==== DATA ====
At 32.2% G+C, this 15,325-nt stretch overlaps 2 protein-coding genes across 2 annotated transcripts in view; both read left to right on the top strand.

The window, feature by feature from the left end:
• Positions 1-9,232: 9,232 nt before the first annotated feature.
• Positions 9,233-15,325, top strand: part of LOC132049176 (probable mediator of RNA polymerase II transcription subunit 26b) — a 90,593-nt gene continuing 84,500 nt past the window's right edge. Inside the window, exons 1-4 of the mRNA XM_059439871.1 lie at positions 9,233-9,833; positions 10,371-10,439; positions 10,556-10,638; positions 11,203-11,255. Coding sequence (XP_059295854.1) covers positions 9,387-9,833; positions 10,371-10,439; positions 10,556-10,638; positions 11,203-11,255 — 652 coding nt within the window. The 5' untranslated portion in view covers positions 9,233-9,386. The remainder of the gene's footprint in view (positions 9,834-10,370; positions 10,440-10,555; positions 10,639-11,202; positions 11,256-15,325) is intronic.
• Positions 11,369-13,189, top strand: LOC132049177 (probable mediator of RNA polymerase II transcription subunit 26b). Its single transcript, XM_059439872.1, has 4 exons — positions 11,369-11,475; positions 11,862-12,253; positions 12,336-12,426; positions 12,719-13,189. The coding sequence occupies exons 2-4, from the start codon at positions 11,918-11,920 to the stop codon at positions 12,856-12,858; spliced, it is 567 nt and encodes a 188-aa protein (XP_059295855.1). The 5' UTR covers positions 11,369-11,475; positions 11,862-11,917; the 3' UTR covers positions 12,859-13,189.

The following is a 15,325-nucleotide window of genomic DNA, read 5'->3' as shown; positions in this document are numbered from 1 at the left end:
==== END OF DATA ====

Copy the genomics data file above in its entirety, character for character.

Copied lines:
At 32.2% G+C, this 15,325-nt stretch overlaps 2 protein-coding genes across 2 annotated transcripts in view; both read left to right on the top strand.

The window, feature by feature from the left end:
• Positions 1-9,232: 9,232 nt before the first annotated feature.
• Positions 9,233-15,325, top strand: part of LOC132049176 (probable mediator of RNA polymerase II transcription subunit 26b) — a 90,593-nt gene continuing 84,500 nt past the window's right edge. Inside the window, exons 1-4 of the mRNA XM_059439871.1 lie at positions 9,233-9,833; positions 10,371-10,439; positions 10,556-10,638; positions 11,203-11,255. Coding sequence (XP_059295854.1) covers positions 9,387-9,833; positions 10,371-10,439; positions 10,556-10,638; positions 11,203-11,255 — 652 coding nt within the window. The 5' untranslated portion in view covers positions 9,233-9,386. The remainder of the gene's footprint in view (positions 9,834-10,370; positions 10,440-10,555; positions 10,639-11,202; positions 11,256-15,325) is intronic.
• Positions 11,369-13,189, top strand: LOC132049177 (probable mediator of RNA polymerase II transcription subunit 26b). Its single transcript, XM_059439872.1, has 4 exons — positions 11,369-11,475; positions 11,862-12,253; positions 12,336-12,426; positions 12,719-13,189. The coding sequence occupies exons 2-4, from the start codon at positions 11,918-11,920 to the stop codon at positions 12,856-12,858; spliced, it is 567 nt and encodes a 188-aa protein (XP_059295855.1). The 5' UTR covers positions 11,369-11,475; positions 11,862-11,917; the 3' UTR covers positions 12,859-13,189.

The following is a 15,325-nucleotide window of genomic DNA, read 5'->3' as shown; positions in this document are numbered from 1 at the left end: